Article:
OH definitely work up to longer sessions on the machines. I started out on the elliptical at 10 mins because that's all I could do. Now I can do 30 w/ no problem.

Both the books have quiet a bit of diet information. I found the diet info in NROLfW to be very helpful, but I was still learning about diet from an athlete's standpoint, rather than just randomly dropping calories. I think giving it a read through is a good idea, even though you may decide not to follow their plans or whatever.

I would pick one or the other to start with. I think if you try to combine both of them, it's easy to get confused. I started with NROLFW, and then bought BFL, but I think either one would be fine first.

I definitely think using a stability ball is a good idea ... less stress on your back when you're doing crunches and more working to stay centered will build your core.

I think you're on the right track. The trainer will help you a lot in just learning form and helping you to not hurt yourself. :)

Good luck!! :)

.

tinycities
11-26-2008, 03:29 PM
JamieJo, thanks so much for your advice and reassurance! The idea of doing half an hour on a cardio machine when the most I've ever done before is 7 minutes is a bit intimidating! But your suggestion of building up slowly and not overdoing it is great. I think I'll be able to see it as more achievable when I start actually having a go instead of hopping on and off loads of different machines! And thank you for your advice about the weights - I'm definitely going to look into how to use the weights properly and more efficiently.

Tomato, I shall investigate the different options that the cardio machines have. They seem to have loads of pre-set settings that I've not really explored yet, so I'll have a try and see what they do! Aw, thank you for being so encouraging! And thanks so much for your kind comments about my loss! It feels great so far and I feel so much happier.

PhotoChick, thank you again for the excellent advice! It's really encouraging to hear that other people could only manage shorter cardio times when they began, and that people can eventually build up to longer periods! I'm definitely going to get one of those books - I'm leaning towards NROLFW at the moment, but I'm not sure how readily available it is in the UK so if I can't get it, I'll get BFL. Thank you again!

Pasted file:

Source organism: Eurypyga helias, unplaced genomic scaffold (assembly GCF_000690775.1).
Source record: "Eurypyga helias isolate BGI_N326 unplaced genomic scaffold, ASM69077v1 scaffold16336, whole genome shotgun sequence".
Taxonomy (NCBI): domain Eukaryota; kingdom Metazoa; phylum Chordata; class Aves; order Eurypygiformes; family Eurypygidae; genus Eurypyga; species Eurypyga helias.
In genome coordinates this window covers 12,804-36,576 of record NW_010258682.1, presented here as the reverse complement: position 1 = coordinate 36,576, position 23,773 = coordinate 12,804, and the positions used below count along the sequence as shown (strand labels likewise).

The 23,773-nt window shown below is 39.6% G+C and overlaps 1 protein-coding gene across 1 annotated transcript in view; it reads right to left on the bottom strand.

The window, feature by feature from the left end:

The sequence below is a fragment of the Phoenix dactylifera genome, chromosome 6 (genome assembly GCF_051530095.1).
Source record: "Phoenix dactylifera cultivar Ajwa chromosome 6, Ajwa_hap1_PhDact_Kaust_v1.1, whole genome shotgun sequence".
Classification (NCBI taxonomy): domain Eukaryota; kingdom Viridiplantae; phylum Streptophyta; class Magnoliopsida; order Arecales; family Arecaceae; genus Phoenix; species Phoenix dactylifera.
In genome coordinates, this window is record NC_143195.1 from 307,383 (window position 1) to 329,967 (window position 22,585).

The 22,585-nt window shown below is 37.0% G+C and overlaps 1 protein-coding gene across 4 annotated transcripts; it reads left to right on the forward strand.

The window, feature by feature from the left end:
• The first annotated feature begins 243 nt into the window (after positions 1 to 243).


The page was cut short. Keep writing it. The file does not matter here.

Tomato
11-26-2008, 06:34 PM
A quick note re the books - try eBay. I got my Body For Life on eBay, very cheaply. No need to pay for a new one.

tinycities
11-27-2008, 10:41 AM
Tomato, thanks for the suggestion about eBay, I hadn't thought of that! Annoyingly, there are very few copies of the book I want available to ship to the UK, and all of them are pretty expensive. However, your idea of buying second-hand made me think of Amazon marketplace, where they have plenty going for very reasonable prices!

Also, I just wanted to say that I've just come back from the gym, where I managed to do 30 minutes on the elliptical/crosstrainer, which I never thought I would manage! This felt fantastic, because the most I've ever done is 7 minutes. Instead of going **** for leather, I paced myself and stayed at a steady speed that I could keep up for half an hour. I didn't feel too exhausted or particularly sweaty when I got off (compared to how I was when I was doing 5 mins), but I could tell that my heart had been working continually, and it just felt a lot nicer! I had the machine set to the "Fat Burn" setting, instead of the "Cardio" setting, and apparently on the Fat Burn setting, it makes you maintain a heart rate of 65% of your maximum (whatever that means!). I kept the heart rate monitor thing around 130, instead of around 155 where it was before. In fact, it was so much easier to do than I thought, I was worried I might not be working hard enough (think I will put in more effort next time!). But I'm really happy that I did it, so thanks everyone for the recommendations.

I also had a good go on the stability ball, which was good fun. I had a look at several YouTube videos and looked up some exercises online, and went to the gym with a printed out selection for me to try. It felt really good actually, I can see how it works so many muscles!

PhotoChick
11-27-2008, 10:56 AM
Tiny - that's great! Go you! :)

Some info for you about heart rates (and it'll also help explain something that I said above about HIIT cardio)!

When working out a lot of people measure the intensity of their workouts by their heart rate. The higher your heart rate, the more calories you burn. But of course you don't want to get your heart rate so high that you make yourself sick or pass out. :)

Conventional wisdom says that your *maximum* working heart rate should be 220-your age. And then you figure your workout intensity as a percentage of your max. So for me, at 40, my max heart rate should be 180. If I were working out at 65% of my max, that would be a heart rate of 117 (65% of 180).

Now keep in mind that this is a VERY general guideline. I find that I work out most effectively - I feel that I've exerted myself, but I'm not utterly exhausted - when I keep my heart rate around 160 or so. Technically that would be 88% for me and would be considered "high intensity". But also keep in mind that I've been working out for 2+years now, so it's not that "high" for me.